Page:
But it may take time.
- You knew, didn't you? - Hm? You've known for some time this might happen.
That's why you've been acting so strange.
I could see it was on the cards.
You should've told me, I've been that worried.
- We'll have to cancel the holiday.
- Oh, never mind the holiday.
- I thought I'd lost you.
- What? I thought there was another woman.
That Robyn Penrose.
Don't be daft.
Make us that cup of tea.
Well, there's one bit of good news, anyway.
- What? - Our Raymond's got a job.
Huh, you're kidding.
- You know his band? - Yeah.
Well I lent him the money for the demo tape.
You didn't! Well don't tell me it's a hit already? No, of course not, they only did it yesterday.
But while they were in the studio place, some bit of equipment went on the blink and Raymond mended it for 'em.
The boss offered him a job on the spot.
Assistant Producer, Technical.
Well, good for him.
Who's the boss? Oh, lad called Sidney.
Not much older than Raymond.
He only started up a year ago, but Raymond says he's doing very well.
Hey, Vic! Why don't you start up on your own? Oh, it's easier said than done.
Well, you're always saying you'd like to work for yourself.
I'd need a thumping great loan.
I've got no equity to speak of.
Well this house is mortgaged up to the hilt.
If you started up on your own, Vic, I could be your secretary.
That'd be a saving.
I'll think about it.
How about that tea? - Charles.
- Robyn.
What are you doing here? Well since you're never at home, I thought I might waylay you at work.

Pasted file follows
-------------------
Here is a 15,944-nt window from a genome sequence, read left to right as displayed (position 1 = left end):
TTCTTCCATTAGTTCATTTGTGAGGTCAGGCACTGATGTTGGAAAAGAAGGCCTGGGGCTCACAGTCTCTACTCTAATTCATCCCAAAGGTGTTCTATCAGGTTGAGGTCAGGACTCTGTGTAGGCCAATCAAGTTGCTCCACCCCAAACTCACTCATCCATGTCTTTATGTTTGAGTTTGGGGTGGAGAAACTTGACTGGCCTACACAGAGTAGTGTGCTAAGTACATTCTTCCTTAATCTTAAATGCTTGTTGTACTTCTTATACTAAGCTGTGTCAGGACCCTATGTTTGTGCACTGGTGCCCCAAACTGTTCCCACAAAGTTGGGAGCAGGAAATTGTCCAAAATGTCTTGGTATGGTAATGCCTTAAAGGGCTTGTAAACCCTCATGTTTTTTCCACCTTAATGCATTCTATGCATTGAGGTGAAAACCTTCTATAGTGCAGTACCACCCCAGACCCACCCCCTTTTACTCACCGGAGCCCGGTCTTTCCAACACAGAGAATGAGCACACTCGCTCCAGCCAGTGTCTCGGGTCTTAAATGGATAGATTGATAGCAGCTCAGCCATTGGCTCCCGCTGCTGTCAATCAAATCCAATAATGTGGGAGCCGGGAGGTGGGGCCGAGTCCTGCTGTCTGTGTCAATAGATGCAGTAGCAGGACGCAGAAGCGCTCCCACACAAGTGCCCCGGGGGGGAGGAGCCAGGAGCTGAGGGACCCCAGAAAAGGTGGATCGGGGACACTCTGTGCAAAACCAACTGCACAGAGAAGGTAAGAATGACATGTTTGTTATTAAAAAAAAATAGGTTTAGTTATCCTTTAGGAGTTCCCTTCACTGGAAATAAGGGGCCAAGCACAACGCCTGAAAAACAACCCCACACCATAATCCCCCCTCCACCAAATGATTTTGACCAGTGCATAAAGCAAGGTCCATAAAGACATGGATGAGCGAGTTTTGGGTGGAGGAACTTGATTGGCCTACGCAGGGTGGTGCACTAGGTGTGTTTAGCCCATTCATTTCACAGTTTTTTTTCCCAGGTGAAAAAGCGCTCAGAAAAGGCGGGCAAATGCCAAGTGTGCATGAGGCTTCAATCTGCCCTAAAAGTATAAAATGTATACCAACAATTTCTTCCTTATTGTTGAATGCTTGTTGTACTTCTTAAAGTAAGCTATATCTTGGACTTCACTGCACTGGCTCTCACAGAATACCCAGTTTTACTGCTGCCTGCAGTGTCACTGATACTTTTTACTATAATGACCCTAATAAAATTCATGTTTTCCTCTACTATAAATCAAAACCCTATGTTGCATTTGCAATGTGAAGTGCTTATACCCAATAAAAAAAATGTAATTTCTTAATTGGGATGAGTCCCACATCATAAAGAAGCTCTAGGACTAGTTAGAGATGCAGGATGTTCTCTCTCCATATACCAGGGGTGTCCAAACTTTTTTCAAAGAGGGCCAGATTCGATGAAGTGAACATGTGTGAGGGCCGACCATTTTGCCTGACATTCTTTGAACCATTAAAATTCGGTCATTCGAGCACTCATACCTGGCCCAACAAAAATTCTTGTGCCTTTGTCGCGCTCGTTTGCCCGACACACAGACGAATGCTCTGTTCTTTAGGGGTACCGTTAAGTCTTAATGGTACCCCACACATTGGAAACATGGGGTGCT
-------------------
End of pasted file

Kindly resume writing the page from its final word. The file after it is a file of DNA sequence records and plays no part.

- Oh, I've been very busy.
- (Mouths) - I finished my book.
- Congratulations.
Well Shall I follow you home? I haven't invited you to stay, Charles.
I've got something important to tell you.
Tell me here.
I'm leaving university teaching.
What are you going to do instead? I'm going to become a merchant banker.
(Laughing) What? But you don't know anything about banking.
Well, I have to have a period of training, of course, but at a higher salary than I'm getting at the moment.
After that, the sky's the limit.
Well, I hope you'll both be very happy.
Robyn, I'm not seeing Debbie any more.
Anyway, it it was nothing, believe me.
I'm not talking about you and Debbie, I'm talking about you and money.
It's not just the money that attracted me to the City.
- Oh? - Oh, it's the - It's the energy, the the democracy.
- The what? Where else could a working-class girl like Debbie pull down 30,000 a year? I mean, universities are far more reactionary institutions than banks.
Well, they don't have to be.
They're elitist were they should be egalitarian - in access.
They're egalitarian where they should be elitist - in career structure.
I worked out that if I stayed at Suffolk, I'd be stuck on lecturer grade for another ten years.
I couldn't face that.
Well, I could.